Homosexuality is punishable by death. Homosexuals in ISIL will continue to be killed. This is a fundamental part of the legislation.
The majority of women in ISIL don’t work, but rather occupy themselves with their families. But there are a number of female departments where they can work. For example, schools, kindergartens and sewing shops for women’s clothes.”
The Islamic State is ruthless towards its enemies on captured territories. The Syrian Observatory for Human Rights, based in England, reports that between June and December 2014, the jihadists were responsible for killing around 2,000 people, including 1,175 civilians and 930 members of Sunni tribes fighting against ISIL in Syria. Among those killed there are also 120 fighters who tried to leave ISIL to return home. In November 2014, ISIL militants publicly executed 36 people (including 4 women and 3 children) by firing squad in a Sunni village in Iraq. Members periodically release videos of mass shootings.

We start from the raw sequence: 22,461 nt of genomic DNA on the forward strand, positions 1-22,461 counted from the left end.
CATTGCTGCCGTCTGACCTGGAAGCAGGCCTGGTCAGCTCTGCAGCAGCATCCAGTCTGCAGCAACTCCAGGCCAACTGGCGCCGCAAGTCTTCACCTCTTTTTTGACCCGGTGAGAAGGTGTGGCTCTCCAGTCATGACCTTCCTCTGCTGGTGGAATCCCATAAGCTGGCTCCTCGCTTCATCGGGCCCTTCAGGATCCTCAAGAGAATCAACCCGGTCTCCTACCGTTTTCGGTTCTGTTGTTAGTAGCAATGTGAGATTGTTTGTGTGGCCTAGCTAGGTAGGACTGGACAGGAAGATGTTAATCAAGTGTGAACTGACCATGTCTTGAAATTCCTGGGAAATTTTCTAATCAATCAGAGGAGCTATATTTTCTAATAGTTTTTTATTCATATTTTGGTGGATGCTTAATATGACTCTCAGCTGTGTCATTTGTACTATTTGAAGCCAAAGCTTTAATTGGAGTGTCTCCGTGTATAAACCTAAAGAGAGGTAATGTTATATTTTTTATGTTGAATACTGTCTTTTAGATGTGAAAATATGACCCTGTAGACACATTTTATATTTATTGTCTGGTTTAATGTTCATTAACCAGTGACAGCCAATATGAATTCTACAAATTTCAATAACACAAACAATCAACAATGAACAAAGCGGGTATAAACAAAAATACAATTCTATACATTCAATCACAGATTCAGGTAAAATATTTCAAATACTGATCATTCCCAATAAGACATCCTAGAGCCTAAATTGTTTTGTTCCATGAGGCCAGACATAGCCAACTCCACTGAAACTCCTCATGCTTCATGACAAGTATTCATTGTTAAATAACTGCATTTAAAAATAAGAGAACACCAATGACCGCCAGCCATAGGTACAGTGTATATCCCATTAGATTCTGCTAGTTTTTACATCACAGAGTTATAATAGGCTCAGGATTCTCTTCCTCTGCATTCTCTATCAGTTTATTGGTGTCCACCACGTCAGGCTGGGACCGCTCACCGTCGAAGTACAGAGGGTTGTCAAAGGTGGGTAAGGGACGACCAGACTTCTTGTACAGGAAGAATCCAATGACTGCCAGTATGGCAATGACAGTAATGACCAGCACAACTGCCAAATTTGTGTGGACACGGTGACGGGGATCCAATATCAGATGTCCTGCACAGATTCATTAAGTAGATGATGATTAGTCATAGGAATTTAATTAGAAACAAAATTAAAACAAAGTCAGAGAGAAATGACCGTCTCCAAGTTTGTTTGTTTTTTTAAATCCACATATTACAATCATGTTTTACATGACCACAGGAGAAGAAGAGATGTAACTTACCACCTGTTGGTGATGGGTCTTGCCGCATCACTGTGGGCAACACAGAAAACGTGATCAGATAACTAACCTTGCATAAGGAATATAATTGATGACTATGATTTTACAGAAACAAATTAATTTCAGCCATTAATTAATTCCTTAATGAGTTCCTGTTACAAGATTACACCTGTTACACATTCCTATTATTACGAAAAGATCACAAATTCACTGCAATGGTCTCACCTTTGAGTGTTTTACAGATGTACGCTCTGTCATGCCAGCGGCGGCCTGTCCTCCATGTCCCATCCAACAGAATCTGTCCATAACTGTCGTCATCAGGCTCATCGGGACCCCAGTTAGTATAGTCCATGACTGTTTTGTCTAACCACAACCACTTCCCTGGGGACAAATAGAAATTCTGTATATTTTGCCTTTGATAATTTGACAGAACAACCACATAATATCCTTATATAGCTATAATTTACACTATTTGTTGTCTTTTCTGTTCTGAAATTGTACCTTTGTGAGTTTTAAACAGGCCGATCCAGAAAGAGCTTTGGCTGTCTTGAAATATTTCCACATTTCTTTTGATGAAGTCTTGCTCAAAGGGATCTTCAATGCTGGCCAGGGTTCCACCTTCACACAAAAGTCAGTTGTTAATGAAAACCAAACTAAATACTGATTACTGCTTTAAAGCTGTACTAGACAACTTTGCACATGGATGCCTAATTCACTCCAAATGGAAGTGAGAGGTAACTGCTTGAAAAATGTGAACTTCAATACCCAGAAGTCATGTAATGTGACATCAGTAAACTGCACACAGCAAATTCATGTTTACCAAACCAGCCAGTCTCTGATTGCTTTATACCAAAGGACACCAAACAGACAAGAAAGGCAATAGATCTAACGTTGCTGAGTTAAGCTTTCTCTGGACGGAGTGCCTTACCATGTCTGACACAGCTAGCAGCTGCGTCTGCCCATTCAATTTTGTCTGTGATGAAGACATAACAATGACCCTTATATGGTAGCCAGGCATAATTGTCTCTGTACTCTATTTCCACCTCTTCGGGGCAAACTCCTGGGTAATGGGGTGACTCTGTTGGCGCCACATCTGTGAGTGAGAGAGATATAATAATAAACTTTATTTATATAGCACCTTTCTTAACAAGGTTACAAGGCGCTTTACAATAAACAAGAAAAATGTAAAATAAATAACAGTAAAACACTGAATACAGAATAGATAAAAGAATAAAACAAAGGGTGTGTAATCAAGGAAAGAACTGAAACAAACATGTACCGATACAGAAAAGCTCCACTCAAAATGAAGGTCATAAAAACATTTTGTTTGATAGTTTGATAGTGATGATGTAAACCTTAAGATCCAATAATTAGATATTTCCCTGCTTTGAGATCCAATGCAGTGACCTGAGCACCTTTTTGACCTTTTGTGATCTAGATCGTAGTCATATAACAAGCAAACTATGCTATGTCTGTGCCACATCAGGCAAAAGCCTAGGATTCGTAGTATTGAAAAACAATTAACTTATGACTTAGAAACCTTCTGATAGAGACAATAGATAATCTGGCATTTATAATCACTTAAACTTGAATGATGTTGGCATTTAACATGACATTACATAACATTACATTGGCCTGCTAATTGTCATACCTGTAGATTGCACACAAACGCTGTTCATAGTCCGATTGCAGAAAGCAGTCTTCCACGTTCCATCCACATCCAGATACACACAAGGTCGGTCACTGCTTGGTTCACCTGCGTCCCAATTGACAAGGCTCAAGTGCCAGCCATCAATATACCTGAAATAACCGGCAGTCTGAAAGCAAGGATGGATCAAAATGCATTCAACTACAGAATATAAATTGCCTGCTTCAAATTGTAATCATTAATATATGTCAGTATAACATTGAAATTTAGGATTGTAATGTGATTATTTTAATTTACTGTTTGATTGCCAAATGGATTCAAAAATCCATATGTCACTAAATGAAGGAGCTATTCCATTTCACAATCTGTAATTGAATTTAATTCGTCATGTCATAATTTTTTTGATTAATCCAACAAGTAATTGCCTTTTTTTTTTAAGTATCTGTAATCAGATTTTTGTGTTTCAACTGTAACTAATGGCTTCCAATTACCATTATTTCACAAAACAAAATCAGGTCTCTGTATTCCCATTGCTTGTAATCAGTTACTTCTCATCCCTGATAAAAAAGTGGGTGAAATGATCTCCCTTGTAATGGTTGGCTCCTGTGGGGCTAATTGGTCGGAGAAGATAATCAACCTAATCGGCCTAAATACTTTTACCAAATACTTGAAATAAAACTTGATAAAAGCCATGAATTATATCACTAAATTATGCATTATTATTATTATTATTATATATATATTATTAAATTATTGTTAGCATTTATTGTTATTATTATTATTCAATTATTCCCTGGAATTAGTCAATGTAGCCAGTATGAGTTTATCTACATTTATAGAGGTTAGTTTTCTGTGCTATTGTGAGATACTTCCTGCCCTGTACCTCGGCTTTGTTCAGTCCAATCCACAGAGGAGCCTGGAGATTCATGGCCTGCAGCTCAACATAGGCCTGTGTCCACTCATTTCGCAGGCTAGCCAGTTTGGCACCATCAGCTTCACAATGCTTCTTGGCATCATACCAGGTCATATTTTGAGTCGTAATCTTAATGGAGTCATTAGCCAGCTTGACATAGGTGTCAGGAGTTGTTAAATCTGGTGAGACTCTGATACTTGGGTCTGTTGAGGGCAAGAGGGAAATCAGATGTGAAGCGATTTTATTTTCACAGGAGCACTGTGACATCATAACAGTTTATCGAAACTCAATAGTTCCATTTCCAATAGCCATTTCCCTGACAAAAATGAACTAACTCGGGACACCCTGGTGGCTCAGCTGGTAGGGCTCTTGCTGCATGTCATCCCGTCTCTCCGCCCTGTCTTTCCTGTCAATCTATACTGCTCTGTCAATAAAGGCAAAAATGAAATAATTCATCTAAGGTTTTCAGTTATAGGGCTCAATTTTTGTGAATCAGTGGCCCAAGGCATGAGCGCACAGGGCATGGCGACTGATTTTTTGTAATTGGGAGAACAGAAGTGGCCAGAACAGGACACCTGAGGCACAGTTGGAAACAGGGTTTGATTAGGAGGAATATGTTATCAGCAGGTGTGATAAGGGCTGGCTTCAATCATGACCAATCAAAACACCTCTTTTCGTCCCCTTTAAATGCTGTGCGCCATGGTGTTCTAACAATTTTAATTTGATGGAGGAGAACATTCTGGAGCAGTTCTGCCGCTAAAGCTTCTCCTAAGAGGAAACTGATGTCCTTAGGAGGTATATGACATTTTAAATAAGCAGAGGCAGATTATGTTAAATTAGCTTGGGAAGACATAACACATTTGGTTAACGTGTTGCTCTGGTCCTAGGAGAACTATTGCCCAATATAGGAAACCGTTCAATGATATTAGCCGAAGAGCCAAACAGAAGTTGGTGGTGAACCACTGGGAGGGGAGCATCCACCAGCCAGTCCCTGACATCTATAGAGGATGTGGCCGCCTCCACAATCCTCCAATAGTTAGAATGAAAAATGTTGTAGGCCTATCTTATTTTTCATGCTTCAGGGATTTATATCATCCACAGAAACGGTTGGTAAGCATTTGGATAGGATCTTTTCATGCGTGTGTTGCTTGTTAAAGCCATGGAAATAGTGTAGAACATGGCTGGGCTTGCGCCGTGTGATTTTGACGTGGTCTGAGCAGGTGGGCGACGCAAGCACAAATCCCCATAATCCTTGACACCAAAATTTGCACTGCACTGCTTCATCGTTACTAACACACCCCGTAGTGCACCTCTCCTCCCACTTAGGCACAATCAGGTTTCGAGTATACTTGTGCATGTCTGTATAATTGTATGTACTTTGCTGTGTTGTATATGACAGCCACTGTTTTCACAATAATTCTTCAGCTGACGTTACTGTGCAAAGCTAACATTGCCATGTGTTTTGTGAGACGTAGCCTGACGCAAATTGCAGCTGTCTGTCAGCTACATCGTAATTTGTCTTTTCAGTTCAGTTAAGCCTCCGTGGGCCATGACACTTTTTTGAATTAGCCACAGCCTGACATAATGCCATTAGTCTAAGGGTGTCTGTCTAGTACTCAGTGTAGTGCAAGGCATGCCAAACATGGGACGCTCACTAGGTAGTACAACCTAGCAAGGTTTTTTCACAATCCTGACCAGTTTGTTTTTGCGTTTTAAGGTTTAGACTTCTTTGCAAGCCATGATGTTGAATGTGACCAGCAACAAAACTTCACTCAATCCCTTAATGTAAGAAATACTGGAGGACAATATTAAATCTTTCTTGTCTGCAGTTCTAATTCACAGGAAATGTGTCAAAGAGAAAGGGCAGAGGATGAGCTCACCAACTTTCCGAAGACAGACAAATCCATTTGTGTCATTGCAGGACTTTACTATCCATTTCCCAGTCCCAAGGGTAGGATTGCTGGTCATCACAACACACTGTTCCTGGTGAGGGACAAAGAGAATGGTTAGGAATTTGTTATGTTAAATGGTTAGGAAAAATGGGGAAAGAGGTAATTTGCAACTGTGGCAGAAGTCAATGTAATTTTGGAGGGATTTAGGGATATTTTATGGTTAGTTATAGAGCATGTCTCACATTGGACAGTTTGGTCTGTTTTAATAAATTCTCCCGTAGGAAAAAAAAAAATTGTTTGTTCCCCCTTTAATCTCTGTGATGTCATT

“To be honest, it’s not possible to simply take a person and brainwash them to leave a comfortable life behind and take off. People who have convictions are prepared to sacrifice their lives for them to come to fruition. This is more the case if their convictions are such that their battles and actions will earn them a place in paradise. Those who are used to thinking rationally have difficulty understanding the motivations of such people, who leave behind their peaceful lives and go off to fight. But take Novorossiya, Lugansk [in Ukraine]. The majority [of Russians] who’ve gone there are volunteers, not acting military servicemen. Why do they go there to die? Who brainwashed them? Muslims also have their own values. The caliphate is an idea which preoccupied Muslim society since the very beginning. And if a person lives by the ideas of Islam, then he wants to see these ideas come to fruition in all their aspects. Not in a limited fashion, like in the West or in Russia.